Saudi Arabia Central Bank Statement

Author: IFLR Correspondent | Published: 24 Sep 2019
Email a friend

Please enter a maximum of 5 recipients. Use ; to separate more than one email address.

The Saudi economy witnessed a recovery in 2018, reflecting the underlying momentum of growth as well as government initiatives designed to foster economic growth and business confidence. These initiatives were targeted in particular at the non-oil private sector.

Non-oil growth in 2018 was higher than in 2017 and is forecast to continue to strengthen in 2019, supported by government spending and Vision 2030 economic reform programs. Business confidence has improved. Unemployment fell to 5.7% at the end of Q1 2019, compared to 6.0% in Q4 2018. The development of the non-oil private sector and increasing financial development and inclusiveness should provide the basis for stronger, more sustainable and better-balanced economic growth in the future.

In terms of competitiveness, Saudi Arabia's ranking in the World Economic Forum Competitiveness Index has improved and the country now ranks 39th of 140 economies, with a particularly high ranking (equal first with 30 other countries) for macroeconomic stability.

In mid-2019, credit rating agencies reaffirmed their ratings: Moody's, A1 with a stable outlook; and Fitch, A+ with a stable outlook. Saudi Aramco's first public bond issue was rated A+ by Fitch and A1 by Moody's.

Reflecting the successful implementation of capital market reforms in line with Vision 2030, Saudi equity and bond markets are being included in international indices. This is expected to attract higher capital inflows that will stimulate economic activity and accelerate economic growth, which should further boost international investor confidence. FDI inflows picked up from a low point in 2017 and reached $1.2 billion in Q1 2019, compared to $829 million in Q4 2018.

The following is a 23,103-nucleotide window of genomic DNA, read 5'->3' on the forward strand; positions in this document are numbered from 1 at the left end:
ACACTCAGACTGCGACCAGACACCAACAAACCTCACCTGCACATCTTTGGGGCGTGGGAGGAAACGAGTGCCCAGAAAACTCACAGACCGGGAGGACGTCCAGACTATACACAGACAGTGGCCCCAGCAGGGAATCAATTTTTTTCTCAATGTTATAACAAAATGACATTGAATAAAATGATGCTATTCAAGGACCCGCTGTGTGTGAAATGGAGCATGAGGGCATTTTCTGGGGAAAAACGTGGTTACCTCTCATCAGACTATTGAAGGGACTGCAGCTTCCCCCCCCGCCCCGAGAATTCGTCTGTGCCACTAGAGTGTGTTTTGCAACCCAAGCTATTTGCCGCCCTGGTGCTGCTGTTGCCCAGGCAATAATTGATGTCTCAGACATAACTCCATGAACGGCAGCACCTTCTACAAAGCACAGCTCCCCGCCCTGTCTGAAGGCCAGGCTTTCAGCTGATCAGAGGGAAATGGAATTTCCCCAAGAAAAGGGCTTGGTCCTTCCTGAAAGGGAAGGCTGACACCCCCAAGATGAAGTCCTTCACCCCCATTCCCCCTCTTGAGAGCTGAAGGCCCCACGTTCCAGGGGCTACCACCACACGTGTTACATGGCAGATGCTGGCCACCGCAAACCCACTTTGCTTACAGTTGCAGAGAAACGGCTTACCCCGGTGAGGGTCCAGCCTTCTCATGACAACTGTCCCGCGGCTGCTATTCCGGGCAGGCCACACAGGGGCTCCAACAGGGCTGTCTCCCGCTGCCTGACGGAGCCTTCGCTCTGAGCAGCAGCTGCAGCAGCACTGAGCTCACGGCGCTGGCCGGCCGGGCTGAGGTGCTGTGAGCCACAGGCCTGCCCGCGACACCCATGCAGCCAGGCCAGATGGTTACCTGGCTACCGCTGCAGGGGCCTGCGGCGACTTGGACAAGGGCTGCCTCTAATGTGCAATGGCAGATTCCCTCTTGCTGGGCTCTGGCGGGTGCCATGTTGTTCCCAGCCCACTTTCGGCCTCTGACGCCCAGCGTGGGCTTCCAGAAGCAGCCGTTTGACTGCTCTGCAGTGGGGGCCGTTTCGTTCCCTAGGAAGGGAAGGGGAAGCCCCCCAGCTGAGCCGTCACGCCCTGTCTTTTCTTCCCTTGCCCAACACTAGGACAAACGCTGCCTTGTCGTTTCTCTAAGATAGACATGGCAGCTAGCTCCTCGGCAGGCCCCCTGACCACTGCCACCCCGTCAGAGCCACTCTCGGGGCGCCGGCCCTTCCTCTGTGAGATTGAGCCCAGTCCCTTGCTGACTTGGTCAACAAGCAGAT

Monetary policy continues to be anchored by the commitment to a stable exchange rate between the Saudi Arabian riyal (SAR) and the US dollar. Saudi riyal interest rates closely track dollar interest rates at low levels. The Saudi Arabian Monetary Authority (SAMA) actively uses a variety of macro-prudential and liquidity management tools to help ensure that financial conditions in the economy remain appropriate, within the context of the exchange rate peg.

The Saudi banking landscape is also undergoing changes, with one bank merger completed and another under discussion. These mergers will enhance the overall efficiency of the banking industry and create stronger institutions to compete in regional and international markets.

The Saudi economy, as with other emerging economies, is increasingly integrated with global financial markets. SAMA actively monitors both local and global markets to assess challenges that may impact domestic monetary and financial stability. It is undertaking various steps to foster a healthy and robust domestic banking system that can better support private sector growth, particularly in the SME sector. At the same time, SAMA is contributing to the development of technical infrastructure (for instance, in fintech) that will also benefit non-banking operators.

Financial deepening is high on the domestic policy agenda, with financial inclusion being an objective of the Financial Sector Development Program launched under Vision 2030. As part of the program, SAMA is working on a nationwide initiative to improve financial literacy.